The key to the season was two late series against the Yankees. In retrospect, the Jays won both those stretches before they got on the field. They had the biggest franchise in the game doubting themselves. They bullied the bullies.

Even the most in-sync teams have their little periods of collective mental drift, but the Jays didn't allow them to pile up. Toronto hasn't lost three games in a row since the All-Star break.

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You can go up and down the lineup, the rotation and the bullpen and pick out the second-half performers. Just about everyone belongs on the list. The stars looked like it, the average guys were better than that, and the ones just stuck in there for lack of a better option – the Ben Reveres of the world – had plenty of moments. Everyone played over their heads.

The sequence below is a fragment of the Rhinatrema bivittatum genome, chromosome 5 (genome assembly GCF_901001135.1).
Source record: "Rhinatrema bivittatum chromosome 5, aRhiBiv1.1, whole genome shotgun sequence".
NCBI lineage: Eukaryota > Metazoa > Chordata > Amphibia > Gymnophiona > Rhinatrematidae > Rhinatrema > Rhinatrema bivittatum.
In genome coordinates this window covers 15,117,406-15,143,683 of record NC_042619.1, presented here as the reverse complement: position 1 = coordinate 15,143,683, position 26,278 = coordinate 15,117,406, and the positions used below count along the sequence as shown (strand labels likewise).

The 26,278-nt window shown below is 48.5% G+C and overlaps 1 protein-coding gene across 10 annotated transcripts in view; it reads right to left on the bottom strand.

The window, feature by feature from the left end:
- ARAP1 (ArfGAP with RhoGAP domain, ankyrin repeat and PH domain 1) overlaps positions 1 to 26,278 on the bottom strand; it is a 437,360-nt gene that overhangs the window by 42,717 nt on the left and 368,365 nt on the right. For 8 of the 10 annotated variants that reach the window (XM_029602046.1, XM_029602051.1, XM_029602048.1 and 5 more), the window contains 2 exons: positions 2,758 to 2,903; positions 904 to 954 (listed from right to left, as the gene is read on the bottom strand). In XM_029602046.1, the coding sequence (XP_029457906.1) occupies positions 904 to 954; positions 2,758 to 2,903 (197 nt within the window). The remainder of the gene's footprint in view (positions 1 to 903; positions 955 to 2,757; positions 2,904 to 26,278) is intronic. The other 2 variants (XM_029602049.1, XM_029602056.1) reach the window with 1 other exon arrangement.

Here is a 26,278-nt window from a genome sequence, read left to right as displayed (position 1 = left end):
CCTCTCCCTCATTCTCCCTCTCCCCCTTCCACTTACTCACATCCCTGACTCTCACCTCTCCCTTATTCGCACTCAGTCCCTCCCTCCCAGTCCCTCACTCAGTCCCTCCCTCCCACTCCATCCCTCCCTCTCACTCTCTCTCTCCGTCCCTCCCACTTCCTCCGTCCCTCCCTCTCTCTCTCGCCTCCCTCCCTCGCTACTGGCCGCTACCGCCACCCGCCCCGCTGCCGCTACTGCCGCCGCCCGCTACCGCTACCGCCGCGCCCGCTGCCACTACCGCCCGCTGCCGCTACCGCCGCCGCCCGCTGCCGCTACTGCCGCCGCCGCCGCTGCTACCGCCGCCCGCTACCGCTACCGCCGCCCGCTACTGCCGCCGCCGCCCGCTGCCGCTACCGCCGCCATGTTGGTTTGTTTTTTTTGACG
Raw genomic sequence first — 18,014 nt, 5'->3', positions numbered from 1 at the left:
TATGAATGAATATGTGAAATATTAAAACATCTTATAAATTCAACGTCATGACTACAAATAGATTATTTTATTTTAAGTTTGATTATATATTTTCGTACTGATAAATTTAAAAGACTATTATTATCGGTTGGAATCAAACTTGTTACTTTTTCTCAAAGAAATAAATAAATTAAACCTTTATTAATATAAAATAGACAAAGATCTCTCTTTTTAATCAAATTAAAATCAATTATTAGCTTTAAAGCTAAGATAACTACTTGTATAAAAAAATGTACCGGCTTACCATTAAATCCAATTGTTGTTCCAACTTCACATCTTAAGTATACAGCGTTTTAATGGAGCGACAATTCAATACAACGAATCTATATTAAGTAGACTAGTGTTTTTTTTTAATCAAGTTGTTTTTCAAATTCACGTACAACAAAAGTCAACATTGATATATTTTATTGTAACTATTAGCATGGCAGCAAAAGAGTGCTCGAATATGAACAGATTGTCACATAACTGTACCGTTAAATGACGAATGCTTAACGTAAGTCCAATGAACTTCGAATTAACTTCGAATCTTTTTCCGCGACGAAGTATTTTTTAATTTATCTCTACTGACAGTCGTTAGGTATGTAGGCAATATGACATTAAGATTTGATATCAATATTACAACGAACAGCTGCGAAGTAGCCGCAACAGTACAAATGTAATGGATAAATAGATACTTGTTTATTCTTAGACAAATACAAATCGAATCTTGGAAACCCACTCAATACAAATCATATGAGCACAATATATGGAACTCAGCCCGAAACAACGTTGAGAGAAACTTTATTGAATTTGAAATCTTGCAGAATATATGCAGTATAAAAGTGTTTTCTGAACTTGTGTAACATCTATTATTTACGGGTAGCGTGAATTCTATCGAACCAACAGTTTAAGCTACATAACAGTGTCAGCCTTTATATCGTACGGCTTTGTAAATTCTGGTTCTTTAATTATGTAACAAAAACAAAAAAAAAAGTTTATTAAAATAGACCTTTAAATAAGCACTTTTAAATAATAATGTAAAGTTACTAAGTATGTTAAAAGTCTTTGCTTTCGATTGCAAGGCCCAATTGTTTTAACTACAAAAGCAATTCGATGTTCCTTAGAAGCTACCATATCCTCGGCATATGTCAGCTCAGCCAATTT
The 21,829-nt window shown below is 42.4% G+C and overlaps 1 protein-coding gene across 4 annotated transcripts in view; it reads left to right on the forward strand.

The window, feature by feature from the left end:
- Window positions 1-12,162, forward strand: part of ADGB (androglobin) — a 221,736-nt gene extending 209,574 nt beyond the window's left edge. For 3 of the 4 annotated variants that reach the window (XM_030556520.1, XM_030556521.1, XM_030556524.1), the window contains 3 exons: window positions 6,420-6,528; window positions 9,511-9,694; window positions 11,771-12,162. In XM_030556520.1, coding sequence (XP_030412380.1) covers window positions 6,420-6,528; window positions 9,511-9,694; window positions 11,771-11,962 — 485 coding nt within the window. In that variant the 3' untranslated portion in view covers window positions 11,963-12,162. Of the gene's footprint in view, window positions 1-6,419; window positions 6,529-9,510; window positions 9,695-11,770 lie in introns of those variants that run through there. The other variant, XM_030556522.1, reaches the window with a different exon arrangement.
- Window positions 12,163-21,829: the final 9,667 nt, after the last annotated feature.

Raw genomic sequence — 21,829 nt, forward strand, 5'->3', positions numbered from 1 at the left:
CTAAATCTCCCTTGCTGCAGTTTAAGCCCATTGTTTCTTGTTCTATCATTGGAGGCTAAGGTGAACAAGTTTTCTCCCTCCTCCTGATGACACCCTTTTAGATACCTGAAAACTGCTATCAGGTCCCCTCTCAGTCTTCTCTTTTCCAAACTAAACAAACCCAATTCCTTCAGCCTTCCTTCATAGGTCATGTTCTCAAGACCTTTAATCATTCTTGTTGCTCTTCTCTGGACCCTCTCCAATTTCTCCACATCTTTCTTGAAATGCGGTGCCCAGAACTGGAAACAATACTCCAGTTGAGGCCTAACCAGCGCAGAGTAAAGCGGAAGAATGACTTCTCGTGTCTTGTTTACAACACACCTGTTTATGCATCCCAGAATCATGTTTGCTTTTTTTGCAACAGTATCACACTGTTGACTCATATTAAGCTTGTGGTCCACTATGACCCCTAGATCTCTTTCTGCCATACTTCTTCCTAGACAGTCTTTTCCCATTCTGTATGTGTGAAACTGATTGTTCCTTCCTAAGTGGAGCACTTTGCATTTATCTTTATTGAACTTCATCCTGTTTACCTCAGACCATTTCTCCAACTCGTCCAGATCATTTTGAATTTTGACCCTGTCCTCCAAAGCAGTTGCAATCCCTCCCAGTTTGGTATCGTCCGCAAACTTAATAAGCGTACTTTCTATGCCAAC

Talent wins you games, but this was something more than that.

This was a contagious outbreak of self-belief. After two decades of doubt and a few pretty decent teams, a Blue Jays roster finally believed it was better than everyone else again.

They went a best-in-baseball 42-15 after the Troy Tulowitzki trade. They won the division. If they keep their wits about them, they'll finish the final four games of the season with the best record in the league and home-field advantage throughout the playoffs.

Two months ago, you wouldn't have believed it possible.

A month ago, you were beginning to consider the likelihood, but didn't want to say it out loud.

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Even going back two weeks, it felt like a pinch-me-I'm-dreaming scenario.